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Tax season = cyber scams

Only people with an unusual desire for pain and discomfort look forward to a trip to the dentist. The same goes for tax.

Criminals know this and prey on our vulnerability. Every year at this time, e-mails like the one below end up in SU staff inboxes. It informs you that the taxman owes you money and all you have to do to receive it, is to click on a link.

This is a scam, and you should never respond or go to the site or open up the attached file, as this could compromise your banking security.

  1. SARS has your banking details on record and keeps it in secure and encrypted form. They do not need you to confirm or enter your banking details.
  2. SARS will always either SMS or send you a registered letter in the post to inform you of tax returns. They will never contact you by unsecured e-mail.
  3. They also have enough data to address the mail to you PERSONALLY and not via some vague “Dear Taxpayer” or “Good Day” salutation.
  4. There is no EFiling@sars.gov.za address.
  5. The attached file is usually a html (webpage) file and will connect you to a server controlled by the criminals. This server downloads a Trojan virus to your computer that will install software, malware and do all sorts of nasty things to your computer and data. Another tactic is to present you with a “login page” where you enter your banking account details, your PIN code etc.
  6. Unless you have added your university e-mail address as the primary contact address on the SARS system, you should never receive mail on your university account.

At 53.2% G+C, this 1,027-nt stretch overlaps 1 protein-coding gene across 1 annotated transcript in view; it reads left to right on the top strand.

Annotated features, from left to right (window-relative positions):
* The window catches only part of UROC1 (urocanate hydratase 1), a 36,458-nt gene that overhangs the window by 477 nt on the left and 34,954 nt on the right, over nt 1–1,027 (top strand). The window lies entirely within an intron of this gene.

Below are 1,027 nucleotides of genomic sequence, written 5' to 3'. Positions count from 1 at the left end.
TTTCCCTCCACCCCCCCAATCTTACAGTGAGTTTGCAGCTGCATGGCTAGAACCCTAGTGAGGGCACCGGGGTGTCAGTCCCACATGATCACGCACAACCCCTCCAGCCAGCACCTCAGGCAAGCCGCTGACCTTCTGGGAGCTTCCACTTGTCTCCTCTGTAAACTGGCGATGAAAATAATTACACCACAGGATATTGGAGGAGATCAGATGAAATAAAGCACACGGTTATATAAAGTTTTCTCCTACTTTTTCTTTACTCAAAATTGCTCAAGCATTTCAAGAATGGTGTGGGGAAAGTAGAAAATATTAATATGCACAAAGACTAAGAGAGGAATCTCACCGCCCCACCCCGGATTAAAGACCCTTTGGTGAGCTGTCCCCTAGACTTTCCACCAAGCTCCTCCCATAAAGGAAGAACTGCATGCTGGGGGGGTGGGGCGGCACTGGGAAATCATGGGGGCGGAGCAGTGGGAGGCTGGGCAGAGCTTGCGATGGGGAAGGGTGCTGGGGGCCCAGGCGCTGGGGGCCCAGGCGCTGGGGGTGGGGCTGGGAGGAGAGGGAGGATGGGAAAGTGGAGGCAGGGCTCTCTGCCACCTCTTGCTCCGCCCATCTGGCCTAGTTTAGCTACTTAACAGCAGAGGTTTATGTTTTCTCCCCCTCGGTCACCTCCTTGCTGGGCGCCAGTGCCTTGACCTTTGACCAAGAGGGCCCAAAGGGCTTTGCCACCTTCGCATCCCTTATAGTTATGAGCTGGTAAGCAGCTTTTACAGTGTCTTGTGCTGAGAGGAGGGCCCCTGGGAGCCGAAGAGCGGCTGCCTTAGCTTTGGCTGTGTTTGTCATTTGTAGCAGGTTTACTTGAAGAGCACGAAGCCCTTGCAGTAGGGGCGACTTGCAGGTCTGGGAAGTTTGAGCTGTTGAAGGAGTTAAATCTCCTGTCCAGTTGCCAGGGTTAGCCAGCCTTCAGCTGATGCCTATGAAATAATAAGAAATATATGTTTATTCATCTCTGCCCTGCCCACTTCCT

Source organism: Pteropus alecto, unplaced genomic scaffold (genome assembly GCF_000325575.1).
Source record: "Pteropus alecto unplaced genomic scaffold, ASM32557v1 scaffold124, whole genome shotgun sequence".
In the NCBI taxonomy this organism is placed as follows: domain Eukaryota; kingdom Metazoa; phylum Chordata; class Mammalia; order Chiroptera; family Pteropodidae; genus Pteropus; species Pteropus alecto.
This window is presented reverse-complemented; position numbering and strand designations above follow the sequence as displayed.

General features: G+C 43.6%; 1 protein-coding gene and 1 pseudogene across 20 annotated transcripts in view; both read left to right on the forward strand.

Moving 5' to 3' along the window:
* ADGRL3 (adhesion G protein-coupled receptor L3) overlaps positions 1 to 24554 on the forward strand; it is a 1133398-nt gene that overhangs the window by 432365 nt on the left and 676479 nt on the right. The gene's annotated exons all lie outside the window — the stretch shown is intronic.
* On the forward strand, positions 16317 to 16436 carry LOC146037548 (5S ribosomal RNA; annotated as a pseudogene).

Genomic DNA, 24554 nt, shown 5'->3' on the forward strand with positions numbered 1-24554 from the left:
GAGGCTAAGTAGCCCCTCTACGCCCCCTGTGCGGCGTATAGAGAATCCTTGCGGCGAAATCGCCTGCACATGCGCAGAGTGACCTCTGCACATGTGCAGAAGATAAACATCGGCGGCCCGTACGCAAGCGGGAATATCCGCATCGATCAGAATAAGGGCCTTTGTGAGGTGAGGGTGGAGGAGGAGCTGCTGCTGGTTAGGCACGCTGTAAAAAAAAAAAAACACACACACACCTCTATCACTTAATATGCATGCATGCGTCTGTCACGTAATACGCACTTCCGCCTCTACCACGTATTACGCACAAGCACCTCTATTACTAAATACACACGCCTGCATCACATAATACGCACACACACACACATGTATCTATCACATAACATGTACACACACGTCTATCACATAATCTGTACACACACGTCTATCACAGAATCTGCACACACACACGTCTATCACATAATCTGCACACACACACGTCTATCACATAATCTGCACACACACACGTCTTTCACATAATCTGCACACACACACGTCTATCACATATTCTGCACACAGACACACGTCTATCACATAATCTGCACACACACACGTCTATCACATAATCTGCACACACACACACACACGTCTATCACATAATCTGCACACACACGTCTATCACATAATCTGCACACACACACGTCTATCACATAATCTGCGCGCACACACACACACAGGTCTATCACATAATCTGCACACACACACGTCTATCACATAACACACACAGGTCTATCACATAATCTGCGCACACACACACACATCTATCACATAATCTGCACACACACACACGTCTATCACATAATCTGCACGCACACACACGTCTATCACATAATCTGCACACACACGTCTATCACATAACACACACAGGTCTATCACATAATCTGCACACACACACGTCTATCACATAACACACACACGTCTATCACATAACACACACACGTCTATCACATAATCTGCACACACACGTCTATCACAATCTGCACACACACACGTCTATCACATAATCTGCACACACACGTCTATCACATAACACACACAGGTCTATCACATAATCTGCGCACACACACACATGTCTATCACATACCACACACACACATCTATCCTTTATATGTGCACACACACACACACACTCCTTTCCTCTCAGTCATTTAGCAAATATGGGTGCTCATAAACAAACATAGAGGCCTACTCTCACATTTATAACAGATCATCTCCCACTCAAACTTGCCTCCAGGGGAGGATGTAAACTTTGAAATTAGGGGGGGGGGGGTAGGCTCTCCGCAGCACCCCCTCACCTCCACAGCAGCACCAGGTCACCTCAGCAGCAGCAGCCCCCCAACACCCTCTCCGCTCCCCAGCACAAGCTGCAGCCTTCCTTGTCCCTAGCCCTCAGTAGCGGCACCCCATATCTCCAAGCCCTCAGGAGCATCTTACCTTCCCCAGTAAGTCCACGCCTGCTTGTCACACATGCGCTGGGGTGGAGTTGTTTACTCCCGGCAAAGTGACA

This phishing scam will allow the criminals to log into and take control of your bank account via the internet.

They can create themselves as beneficiaries, transfer your money to their account, and then delete the evidence pointing to their account.

These scam e-mails will never stop. It is always difficult to block them too because scammers change their addresses, details and methods on a daily basis. So it is always best to dump these mails in the junk mail folder, blacklist the sending domain and delete the mail immediately.

Why do these criminals continue to send their mail? Because they catch people regularly. In 2012 R14+ million was stolen from South Africans alone using phishing tactics such as this one.

Also read more on this on the mybroadband website.

EXAMPLE OF E-MAIL:

From: SARS eFiling [mailto:eFiling@sars.gov.za]
Sent: Saturday, 27 June 2015 10:14
Subject: Your account has been credited with R3,167.14
efiling

Your account has been credited with R3,167.14

Please click below to accept and verify payment.

Accept Payment

During this process, there will be verifications. If you don’t receive codes on time, come back to finish verification when received

SARS eFiling

[ARTICLE BY DAVID WILES]

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